6. Tomalia, D.A. Dendrons/dendrimers: Quantized, nano-element like building blocks for soft-soft and soft-hard nano-compound synthesis. Soft Matter 2010, 6, 456–474. [Google Scholar] [CrossRef]
  7. Rosen, B.M.; Wilson, C.J.; Wilson, D.A.; Peterca, M.; Imam, M.R.; Percec, V. Dendron-Mediated Self-Assembly, Disassembly, and Self-Organization of Complex Systems. Chem. Rev. 2009, 109, 6275–6540. [Google Scholar] [CrossRef] [PubMed]
  8. Percec, V.; Wilson, D.A.; Leowanawat, P.; Wilson, C.J.; Hughes, A.D.; Kaucher, M.S.; Hammer, D.A.; Levine, D.H.; Kim, A.J.; Bates, F.S.; et al. Self-Assembly of Janus Dendrimers into Uniform Dendrimersomes and Other Complex Architectures. Science 2010, 328, 1009–1014. [Google Scholar] [CrossRef] [PubMed]
  9. Imaoka, T.; Tanaka, R.; Arimoto, S.; Sakai, M.; Fujii, M.; Yamamoto, K. Probing Stepwise Complexation in Phenylazomethine Dendrimers by a Metallo-Porphyrin Core. J. Am. Chem. Soc. 2005, 127, 13896–13905. [Google Scholar] [CrossRef] [PubMed]
  10. Imaoka, T.; Ueda, H.; Yamamoto, K. Enhancing the photoelectric effect with a potential-programmed molecular rectifier. J. Am. Chem. Soc. 2012, 134, 8412–8415. [Google Scholar] [CrossRef] [PubMed]
  11. Imaoka, T.; Kawana, Y.; Kurokawa, T.; Yamamoto, K. Macromolecular semi-rigid nanocavities for cooperative recognition of specific large molecular shapes. Nat. Commun. 2013, 4, 2581. [Google Scholar] [CrossRef] [PubMed]
  12. Yamamoto, K.; Imaoka, T. Dendrimer complexes based on fine-controlled metal assembling. Bull. Chem. Soc. Jpn. 2006, 79, 511–526. [Google Scholar] [CrossRef]
  13. Ochi, Y.; Fujii, A.; Nakajima, R.; Yamamoto, K. Stepwise Radial Complexation of Triphenylmethyliums on a Phenylazomethine Dendrimer for Organic–Metal Hybrid Assembly. Macromolecules 2010, 43, 6570–6576. [Google Scholar] [CrossRef]
  14. Ochi, Y.; Suzuki, M.; Imaoka, T.; Murata, M.; Nishihara, H.; Einaga, Y.; Yamamoto, K. Controlled storage of ferrocene derivatives as redox-active molecules in dendrimers. J. Am. Chem. Soc. 2010, 132, 5061–5069. [Google Scholar] [CrossRef] [PubMed]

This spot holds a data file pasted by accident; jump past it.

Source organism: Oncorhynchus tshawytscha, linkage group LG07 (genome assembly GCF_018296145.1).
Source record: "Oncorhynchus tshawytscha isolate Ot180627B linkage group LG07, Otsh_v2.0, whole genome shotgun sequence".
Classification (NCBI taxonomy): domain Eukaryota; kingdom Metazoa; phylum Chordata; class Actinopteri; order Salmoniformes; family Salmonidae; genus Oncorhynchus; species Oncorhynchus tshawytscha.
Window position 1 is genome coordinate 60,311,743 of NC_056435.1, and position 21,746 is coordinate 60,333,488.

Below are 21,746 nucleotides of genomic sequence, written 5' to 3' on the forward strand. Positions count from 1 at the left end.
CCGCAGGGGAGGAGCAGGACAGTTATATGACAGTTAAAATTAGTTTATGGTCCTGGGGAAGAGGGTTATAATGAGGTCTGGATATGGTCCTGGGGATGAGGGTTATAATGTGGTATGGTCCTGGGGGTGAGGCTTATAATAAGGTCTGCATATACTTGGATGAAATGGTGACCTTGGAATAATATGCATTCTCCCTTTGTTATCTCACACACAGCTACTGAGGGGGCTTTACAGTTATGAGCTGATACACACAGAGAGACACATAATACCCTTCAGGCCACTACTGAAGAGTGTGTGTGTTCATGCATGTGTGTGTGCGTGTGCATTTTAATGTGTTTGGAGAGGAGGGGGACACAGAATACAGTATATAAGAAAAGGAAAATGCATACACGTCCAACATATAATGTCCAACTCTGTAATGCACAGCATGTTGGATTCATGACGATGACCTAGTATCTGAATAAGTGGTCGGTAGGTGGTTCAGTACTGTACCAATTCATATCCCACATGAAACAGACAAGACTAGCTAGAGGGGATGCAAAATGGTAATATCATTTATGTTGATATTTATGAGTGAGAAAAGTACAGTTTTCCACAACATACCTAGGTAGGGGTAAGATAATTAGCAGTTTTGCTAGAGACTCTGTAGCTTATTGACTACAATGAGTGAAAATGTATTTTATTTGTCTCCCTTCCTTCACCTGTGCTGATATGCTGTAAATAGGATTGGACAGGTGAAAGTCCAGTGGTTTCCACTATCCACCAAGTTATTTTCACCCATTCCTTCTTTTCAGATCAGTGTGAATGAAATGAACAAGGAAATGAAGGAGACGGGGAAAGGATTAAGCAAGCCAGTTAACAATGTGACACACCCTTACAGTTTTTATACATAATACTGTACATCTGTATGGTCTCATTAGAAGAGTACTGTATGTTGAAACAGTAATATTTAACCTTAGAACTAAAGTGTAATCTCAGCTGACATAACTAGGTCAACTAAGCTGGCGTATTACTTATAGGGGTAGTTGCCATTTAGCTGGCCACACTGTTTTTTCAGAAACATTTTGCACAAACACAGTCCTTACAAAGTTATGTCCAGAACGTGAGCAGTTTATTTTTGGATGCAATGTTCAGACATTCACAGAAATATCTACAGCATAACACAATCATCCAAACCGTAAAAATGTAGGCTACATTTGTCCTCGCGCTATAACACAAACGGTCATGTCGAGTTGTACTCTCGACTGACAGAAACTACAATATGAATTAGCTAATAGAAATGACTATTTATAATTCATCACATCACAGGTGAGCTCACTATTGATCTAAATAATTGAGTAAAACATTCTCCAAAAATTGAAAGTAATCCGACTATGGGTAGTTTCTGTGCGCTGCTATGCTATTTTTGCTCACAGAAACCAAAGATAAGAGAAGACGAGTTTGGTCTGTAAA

15. Yamamoto, K.; Imaoka, T. Precision synthesis of subnanoparticles using dendrimers as a superatom synthesizer. Acc. Chem. Res. 2014, 47, 1127–1136. [Google Scholar] [CrossRef] [PubMed]
  16. Yamamoto, K.; Imaoka, T.; Chun, W.-J.; Enoki, O.; Katoh, H.; Takenaga, M.; Sonoi, A. Size-specific catalytic activity of platinum clusters enhances oxygen reduction reactions. Nat. Chem. 2009, 1, 397–402. [Google Scholar] [CrossRef] [PubMed]
  17. Imaoka, T.; Kitazawa, H.; Chun, W.-J.; Yamamoto, K. Finding the Most Catalytically Active Platinum Clusters with Low Atomicity. Angew. Chem. Int. Ed. 2015, 127, 9948–9953. [Google Scholar] [CrossRef]
  18. Takahashi, M.; Koizumi, H.; Chun, W.-J.; Kori, M.; Imaoka, T.; Yamamoto, K. Finely controlled multimetallic nanocluster catalysts for solvent-free aerobic oxidation of hydrocarbons. Sci. Adv. 2017, 3, e1700101. [Google Scholar] [CrossRef] [PubMed]
  19. Imaoka, T.; Kitazawa, H.; Chun, W.-J.; Omura, S.; Albrecht, K.; Yamamoto, K. Magic Number Pt13 and Misshapen Pt12 Clusters: Which One is the Better Catalyst? J. Am. Chem. Soc. 2013, 135, 13089–13095. [Google Scholar] [CrossRef] [PubMed]
  20. Imaoka, T.; Inoue, N.; Yamamoto, K. Electron-transfer through potential gradient based on a dendrimer architecture. Chem. Commun. 2012, 48, 7235–7237. [Google Scholar] [CrossRef] [PubMed]
  21. Imaoka, T.; Kobayashi, H.; Katsurayama, M.; Yamamoto, K. A potential gradient along the layer-by-layer architecture for electron transfer rectification. Dalton Trans. 2015, 44, 15116–15120. [Google Scholar] [CrossRef] [PubMed]
  22. Imaoka, T.; Inoue, N.; Yamamoto, K. Extended Potential-Gradient Architecture of a Phenylazomethine Dendrimer. Org. Lett. 2013, 15, 1810–1813. [Google Scholar] [CrossRef] [PubMed]
  23. Albrecht, K.; Hirabayashi, Y.; Otake, M.; Mendori, S.; Tobari, Y.; Azuma, Y.; Majima, Y.; Yamamoto, K. Polymerization of a divalent/tetravalent metal-storing atom-mimicking dendrimer. Sci. Adv. 2016, 2, e1601414. [Google Scholar] [CrossRef] [PubMed]